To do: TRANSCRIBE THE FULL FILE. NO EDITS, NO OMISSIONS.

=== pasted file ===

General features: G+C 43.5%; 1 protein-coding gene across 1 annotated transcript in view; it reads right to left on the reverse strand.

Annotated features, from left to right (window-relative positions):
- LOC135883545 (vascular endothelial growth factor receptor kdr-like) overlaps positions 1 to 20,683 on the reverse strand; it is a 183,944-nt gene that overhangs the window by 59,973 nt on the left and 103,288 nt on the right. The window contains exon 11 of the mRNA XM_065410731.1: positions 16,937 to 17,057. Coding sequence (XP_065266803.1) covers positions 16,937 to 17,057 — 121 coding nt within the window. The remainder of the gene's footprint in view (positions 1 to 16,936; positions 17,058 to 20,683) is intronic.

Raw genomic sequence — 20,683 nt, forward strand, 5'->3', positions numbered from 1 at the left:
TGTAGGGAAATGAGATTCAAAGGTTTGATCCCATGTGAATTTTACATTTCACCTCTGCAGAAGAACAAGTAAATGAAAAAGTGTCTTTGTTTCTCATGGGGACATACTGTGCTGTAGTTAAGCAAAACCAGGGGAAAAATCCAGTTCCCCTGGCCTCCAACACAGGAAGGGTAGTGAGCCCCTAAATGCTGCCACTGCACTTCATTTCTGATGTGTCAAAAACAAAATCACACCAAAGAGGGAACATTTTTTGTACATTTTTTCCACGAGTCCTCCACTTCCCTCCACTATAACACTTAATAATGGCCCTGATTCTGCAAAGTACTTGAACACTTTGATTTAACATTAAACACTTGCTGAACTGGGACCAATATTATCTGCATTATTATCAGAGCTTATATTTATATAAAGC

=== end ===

General features: G+C 43.5%; 1 protein-coding gene across 1 annotated transcript in view; it reads right to left on the reverse strand.

Annotated features, from left to right (window-relative positions):
- LOC135883545 (vascular endothelial growth factor receptor kdr-like) overlaps positions 1 to 20,683 on the reverse strand; it is a 183,944-nt gene that overhangs the window by 59,973 nt on the left and 103,288 nt on the right. The window contains exon 11 of the mRNA XM_065410731.1: positions 16,937 to 17,057. Coding sequence (XP_065266803.1) covers positions 16,937 to 17,057 — 121 coding nt within the window. The remainder of the gene's footprint in view (positions 1 to 16,936; positions 17,058 to 20,683) is intronic.

Raw genomic sequence — 20,683 nt, forward strand, 5'->3', positions numbered from 1 at the left:
TGTAGGGAAATGAGATTCAAAGGTTTGATCCCATGTGAATTTTACATTTCACCTCTGCAGAAGAACAAGTAAATGAAAAAGTGTCTTTGTTTCTCATGGGGACATACTGTGCTGTAGTTAAGCAAAACCAGGGGAAAAATCCAGTTCCCCTGGCCTCCAACACAGGAAGGGTAGTGAGCCCCTAAATGCTGCCACTGCACTTCATTTCTGATGTGTCAAAAACAAAATCACACCAAAGAGGGAACATTTTTTGTACATTTTTTCCACGAGTCCTCCACTTCCCTCCACTATAACACTTAATAATGGCCCTGATTCTGCAAAGTACTTGAACACTTTGATTTAACATTAAACACTTGCTGAACTGGGACCAATATTATCTGCATTATTATCAGAGCTTATATTTATATAAAGC